My enthusiasm for gaming has gone through cycles, to be sure. I didn't play much at all for the six years I was in the Navy. But I always knew what my friends were doing in their campaign and I was always working on my own universe and I never completely lost interest, because I know the game is something more than a game and is capable of accomplishing things that perhaps no other human activity can duplicate. I know these are superlatives, yet I don't feel I'm exaggerating. The game truly is more than the sum of its parts.

Now ask me specifics and I'll say I don't know.

I have some ideas. I think it's challenging in ways that no other game can be. And I love it for that. I think it's important for people to play an un-winnable game (and not in the Kobayashi Maru sense). I love it for that. I love it for the ability to really make you feel something, while still being able to pack it all up and forget it at the end of the night. And people have long criticized D&D for inhibiting people from living their lives. But I think that--if it's run right (and that's a big IF)--it can teach people how to live. I love it for that.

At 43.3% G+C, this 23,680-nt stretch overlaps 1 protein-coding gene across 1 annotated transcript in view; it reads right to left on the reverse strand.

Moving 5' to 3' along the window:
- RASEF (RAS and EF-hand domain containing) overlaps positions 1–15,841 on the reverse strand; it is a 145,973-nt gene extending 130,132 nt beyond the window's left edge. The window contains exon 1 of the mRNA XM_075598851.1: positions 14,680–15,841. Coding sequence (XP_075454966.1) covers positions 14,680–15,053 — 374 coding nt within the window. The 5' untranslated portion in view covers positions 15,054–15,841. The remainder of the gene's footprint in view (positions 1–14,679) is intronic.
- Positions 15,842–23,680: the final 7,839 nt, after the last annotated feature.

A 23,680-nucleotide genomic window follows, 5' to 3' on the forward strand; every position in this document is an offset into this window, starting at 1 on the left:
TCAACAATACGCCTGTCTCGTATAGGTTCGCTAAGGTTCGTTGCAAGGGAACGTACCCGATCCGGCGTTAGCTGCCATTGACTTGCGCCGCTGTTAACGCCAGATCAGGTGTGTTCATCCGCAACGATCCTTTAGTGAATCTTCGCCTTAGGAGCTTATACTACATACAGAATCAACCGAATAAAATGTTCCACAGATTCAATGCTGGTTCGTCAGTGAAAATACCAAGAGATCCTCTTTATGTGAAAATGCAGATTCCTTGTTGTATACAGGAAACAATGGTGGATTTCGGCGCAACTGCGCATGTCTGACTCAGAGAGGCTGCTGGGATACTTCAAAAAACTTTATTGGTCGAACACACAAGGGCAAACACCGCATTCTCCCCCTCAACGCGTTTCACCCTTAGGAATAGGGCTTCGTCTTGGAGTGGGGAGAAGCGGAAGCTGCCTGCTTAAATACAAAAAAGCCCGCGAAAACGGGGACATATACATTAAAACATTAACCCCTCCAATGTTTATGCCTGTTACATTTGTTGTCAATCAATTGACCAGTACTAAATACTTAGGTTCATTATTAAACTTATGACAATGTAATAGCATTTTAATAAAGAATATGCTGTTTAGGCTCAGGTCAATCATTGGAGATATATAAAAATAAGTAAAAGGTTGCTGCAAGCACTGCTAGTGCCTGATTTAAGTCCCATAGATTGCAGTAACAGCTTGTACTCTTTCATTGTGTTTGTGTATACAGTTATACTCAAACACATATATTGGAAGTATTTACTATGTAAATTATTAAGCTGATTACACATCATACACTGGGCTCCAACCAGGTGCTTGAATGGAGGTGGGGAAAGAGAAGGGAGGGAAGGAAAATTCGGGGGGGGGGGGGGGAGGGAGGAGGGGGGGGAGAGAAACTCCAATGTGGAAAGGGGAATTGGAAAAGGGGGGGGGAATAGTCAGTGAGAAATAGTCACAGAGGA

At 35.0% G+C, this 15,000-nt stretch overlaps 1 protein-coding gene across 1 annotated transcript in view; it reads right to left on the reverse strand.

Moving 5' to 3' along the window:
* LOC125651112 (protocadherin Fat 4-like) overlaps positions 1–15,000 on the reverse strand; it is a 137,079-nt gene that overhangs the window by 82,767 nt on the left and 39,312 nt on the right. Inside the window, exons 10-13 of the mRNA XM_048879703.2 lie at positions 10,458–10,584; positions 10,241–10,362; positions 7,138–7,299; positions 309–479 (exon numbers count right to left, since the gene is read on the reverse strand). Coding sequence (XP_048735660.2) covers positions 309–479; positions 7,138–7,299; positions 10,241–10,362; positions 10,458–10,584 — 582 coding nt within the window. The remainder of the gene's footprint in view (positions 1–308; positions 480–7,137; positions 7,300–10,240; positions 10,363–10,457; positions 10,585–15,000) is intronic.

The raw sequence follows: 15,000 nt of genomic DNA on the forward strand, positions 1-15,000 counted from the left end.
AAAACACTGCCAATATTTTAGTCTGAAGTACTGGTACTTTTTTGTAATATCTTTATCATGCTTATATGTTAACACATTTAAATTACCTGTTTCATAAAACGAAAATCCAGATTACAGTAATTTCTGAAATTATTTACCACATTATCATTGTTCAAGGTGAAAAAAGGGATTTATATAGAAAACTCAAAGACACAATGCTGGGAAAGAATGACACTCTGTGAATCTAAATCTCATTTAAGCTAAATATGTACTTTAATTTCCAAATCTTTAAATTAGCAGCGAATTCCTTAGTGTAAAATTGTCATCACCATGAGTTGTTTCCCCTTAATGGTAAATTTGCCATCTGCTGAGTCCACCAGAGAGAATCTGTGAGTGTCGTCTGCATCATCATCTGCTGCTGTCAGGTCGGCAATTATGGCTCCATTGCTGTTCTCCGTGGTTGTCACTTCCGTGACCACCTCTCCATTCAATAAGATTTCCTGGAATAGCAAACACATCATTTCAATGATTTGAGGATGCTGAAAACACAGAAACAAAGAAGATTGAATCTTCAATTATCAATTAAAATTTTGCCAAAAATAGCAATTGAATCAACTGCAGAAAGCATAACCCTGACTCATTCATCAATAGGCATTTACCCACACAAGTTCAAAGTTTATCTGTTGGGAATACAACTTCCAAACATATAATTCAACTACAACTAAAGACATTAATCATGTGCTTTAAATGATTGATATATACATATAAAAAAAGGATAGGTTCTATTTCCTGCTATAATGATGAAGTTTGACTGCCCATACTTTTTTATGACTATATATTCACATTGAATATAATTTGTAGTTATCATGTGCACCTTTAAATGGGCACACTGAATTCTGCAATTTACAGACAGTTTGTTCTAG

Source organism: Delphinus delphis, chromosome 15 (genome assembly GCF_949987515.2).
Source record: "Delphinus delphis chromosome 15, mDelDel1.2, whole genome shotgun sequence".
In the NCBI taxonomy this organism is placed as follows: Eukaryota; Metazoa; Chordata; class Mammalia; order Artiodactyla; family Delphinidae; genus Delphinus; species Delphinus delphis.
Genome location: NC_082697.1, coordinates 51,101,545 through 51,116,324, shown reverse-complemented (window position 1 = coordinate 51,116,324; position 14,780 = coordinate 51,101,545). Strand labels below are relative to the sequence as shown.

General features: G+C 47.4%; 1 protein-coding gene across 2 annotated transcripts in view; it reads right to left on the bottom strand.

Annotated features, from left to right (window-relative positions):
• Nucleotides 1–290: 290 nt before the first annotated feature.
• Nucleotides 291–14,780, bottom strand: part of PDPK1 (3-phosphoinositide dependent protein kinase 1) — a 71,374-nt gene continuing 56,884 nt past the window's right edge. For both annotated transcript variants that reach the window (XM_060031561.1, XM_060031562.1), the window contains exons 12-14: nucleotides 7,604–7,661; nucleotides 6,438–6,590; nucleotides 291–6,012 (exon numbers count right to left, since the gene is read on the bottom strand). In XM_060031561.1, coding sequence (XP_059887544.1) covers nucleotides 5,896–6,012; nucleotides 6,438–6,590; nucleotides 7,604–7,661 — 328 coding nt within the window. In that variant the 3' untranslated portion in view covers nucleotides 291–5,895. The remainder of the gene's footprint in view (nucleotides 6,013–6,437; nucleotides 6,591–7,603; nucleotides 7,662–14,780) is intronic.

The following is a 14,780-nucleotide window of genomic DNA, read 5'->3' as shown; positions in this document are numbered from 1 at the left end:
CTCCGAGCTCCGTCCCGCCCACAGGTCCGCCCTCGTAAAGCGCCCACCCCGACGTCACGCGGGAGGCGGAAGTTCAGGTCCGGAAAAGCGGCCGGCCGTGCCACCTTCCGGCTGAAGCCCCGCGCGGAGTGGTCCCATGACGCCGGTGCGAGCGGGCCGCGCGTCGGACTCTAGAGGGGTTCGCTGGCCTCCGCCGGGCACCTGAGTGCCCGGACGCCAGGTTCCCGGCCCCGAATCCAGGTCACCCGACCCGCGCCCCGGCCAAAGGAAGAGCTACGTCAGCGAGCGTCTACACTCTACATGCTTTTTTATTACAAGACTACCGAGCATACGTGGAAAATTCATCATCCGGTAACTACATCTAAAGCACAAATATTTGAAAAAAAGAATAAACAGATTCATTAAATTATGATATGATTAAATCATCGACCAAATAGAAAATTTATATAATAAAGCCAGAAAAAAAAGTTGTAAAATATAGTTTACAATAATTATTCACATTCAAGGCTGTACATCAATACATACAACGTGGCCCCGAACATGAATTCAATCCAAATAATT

You've discussed many of these things on this blog in various posts and comments. But I would love to read a comprehensive post on why you love the game--not just DMing. And not only that, but why we should all love the game. Because, we won't, but we should.

Alexis Smolensk said...

"... I would love to read a comprehensive post on why you love the game--not just DMing."

I thought I was, but apparently, as you say Jeremiah, I still only tackled a small part.

I don't do much playing. For the reasons you name. No DM. But I suppose I love playing as much as DMing.

I'll take another swing at the question soon.